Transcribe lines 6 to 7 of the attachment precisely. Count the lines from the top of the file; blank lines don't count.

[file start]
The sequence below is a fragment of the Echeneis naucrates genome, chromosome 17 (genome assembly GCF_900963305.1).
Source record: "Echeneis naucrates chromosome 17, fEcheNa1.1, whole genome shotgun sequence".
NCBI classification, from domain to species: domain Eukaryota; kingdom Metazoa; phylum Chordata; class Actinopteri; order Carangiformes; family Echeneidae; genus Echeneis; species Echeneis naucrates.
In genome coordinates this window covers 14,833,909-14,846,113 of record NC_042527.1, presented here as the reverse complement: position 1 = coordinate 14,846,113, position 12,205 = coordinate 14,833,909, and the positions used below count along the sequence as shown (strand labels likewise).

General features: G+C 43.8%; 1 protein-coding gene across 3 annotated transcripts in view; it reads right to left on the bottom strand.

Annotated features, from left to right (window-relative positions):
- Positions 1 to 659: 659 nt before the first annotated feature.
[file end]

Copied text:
Annotated features, from left to right (window-relative positions):
- Positions 1 to 659: 659 nt before the first annotated feature.